A Crafted Experience

In the age of online shopping and the closing of many popular chain stores, it is refreshing to come upon a local shop full of hand-crafted goods that speak to both creativity and quality.  This era of craft everything is more than a trend. I believe we have had our fill of Walmart and Amazon and cheap, mass-produced goods, and we are returning back to a time when goods were made with intention, with integrity and with pride.  

And even more than the quality of a hand crafted beer or pair of shoes, this craft movement beckons to something deeper in us than just the need for a well made product.  We turn to hand crafted goods because we connect with the spirit that goes into anything created from the heart.  When I sit down to a unique and inspiring meal, it is more of an experience than simply eating what is before me.  When I pull out my hand crafted Italian driving mocs, I always pause to admire the patina that the leather has developed over the years.  I am connecting with the energy that the maker infused into their handiwork.

This concept was made even more real a few weeks ago when I happened upon a local spinning mill and yarn shop.  My husband and I were traveling from Taos back to Texas and were passing through Mora, NM when I spotted it—the Mora Valley Spinning Mill.  Of course my husband knows that we must stop for fiber, and so we pulled into the small parking lot off of the main street.

Leaving him to check emails on his phone, I walked through the front door of the shop that was propped open.  I immediately stopped.  It was like something out of a yarnie fairy tale.  The sun was filtering in through the many large shop windows, and a cool breeze wafted in behind me through the front door.  All was quiet.  The chipped stucco walls were lined with wooden shelves full of various types of bagged fibers.  The fragrance was barn, sheep and outdoors all rolled into one heady aroma.  The shopkeeper looked up from her crafting and called out a friendly hello.  She seemed to understand my awestruck look and quietly returned to her project.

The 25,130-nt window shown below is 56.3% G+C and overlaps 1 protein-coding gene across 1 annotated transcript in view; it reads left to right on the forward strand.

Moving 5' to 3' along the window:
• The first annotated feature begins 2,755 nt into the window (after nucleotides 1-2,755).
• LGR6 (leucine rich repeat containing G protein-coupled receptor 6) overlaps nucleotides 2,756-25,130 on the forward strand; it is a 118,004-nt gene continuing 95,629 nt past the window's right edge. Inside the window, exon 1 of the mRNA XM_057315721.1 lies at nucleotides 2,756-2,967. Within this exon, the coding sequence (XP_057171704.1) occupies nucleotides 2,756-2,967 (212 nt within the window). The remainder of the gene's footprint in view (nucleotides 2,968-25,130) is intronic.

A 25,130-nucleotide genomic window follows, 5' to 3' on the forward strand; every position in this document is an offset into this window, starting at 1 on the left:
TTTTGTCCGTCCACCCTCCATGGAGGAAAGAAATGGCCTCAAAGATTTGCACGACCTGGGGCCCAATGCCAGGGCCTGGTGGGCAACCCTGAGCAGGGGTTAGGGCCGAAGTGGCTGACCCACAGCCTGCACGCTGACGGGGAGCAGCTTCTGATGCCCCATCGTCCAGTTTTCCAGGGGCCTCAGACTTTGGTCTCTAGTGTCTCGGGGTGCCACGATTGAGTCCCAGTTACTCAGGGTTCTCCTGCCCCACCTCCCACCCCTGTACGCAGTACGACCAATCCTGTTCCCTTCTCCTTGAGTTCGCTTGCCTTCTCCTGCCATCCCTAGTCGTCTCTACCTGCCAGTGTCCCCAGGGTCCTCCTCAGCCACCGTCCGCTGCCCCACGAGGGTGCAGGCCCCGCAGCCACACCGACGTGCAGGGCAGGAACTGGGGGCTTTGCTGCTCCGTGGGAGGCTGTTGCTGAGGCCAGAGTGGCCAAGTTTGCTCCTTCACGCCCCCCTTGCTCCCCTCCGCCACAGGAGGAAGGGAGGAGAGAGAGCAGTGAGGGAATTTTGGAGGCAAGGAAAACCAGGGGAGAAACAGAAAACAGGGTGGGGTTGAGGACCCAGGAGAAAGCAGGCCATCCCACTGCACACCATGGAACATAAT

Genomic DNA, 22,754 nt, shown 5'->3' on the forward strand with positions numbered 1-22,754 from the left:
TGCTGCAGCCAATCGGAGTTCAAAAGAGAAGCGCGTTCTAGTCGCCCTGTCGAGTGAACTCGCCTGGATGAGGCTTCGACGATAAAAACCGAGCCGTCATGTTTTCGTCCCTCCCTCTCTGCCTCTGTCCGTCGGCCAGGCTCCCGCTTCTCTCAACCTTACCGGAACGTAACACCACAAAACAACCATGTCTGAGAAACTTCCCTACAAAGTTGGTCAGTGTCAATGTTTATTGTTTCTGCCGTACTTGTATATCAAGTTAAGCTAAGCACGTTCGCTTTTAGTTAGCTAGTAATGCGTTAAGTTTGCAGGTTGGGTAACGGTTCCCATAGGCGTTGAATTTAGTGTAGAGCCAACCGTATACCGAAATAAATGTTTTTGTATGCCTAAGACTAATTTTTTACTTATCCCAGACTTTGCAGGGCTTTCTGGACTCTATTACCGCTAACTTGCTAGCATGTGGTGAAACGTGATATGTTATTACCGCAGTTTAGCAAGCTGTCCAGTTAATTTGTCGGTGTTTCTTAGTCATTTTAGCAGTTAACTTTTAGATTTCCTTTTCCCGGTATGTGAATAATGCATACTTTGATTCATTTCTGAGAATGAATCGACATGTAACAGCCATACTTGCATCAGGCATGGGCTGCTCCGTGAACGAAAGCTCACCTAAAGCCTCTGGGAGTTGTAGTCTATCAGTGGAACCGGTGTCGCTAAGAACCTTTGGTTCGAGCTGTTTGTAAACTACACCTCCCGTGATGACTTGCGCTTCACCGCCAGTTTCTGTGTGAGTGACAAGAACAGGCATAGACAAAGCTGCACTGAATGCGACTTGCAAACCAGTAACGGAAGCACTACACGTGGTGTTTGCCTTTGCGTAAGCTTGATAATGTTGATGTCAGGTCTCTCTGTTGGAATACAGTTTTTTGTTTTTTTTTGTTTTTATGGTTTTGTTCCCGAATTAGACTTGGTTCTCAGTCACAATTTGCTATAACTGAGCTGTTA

I wandered over to be closer to all the fibers and what appeared to be bins full of yarn—and oh the milled spun yarn! Bin after bin of all the sheep in every natural color, I had never seen so many ranges of grays, browns, creams and blacks.   I must have petted, squished and sniffed them all.  

Lost in my fiber daydreams, I heard a small voice behind me.  “The local shepherds bring in the fleece, and that is what we spin from.”  I turned to see the shopkeeper with a knowing smile on her face.  

My response, “I’ll take them all.”  Her eyebrows went up, and I remembered my husband sitting out in the car and probably growing antsy at this point.

“Okay, I’ll take a sweater’s quantity of this one!” pointing to a beautiful worsted oatmeal blend of 60% romney and 40% alpaca.  

As she was bagging the yarn and writing my ticket, I closed my eyes tight trying to imprint that moment into my mind forever.  It was the rustic antiquity of the building, the earthy aromas, the ridiculous quantities of fresh fiber brought in only days ago.  It was not merely a yarn purchase; it was an experience of the collective energy from a community of makers.  And that experience is what makes the end product almost sacred, if you will.

Thanking the shopkeeper, I reluctantly left but not before taking one last glance over my shoulder and one final whiff of the sweet sheepy fragrance.  I climbed back into the car while my hubs suspiciously eyed my bulging bag, but he didn’t have to ask what I had bought.

When trying to decide on the commercial yarn or the hand-crafted yarn, I would encourage you to consider the hand crafted.  While maybe not as economical, the hand-crafted product is full of energy, passion and intentionality.  My purchase that day supported shepherds, a mill and a shop.  I understand the need for inexpensive yarn—like when you are gift knitting for people who don’t get what you just did for them or for high use garments like baby clothing or socks.  But I would rather have one hand knit sweater out of locally sourced and milled yarn over three sweaters from commercial grade yarn because I understand the happiness and energy that comes from a true hand-made product.  I guess you could say hand-crafted is heart-crafted.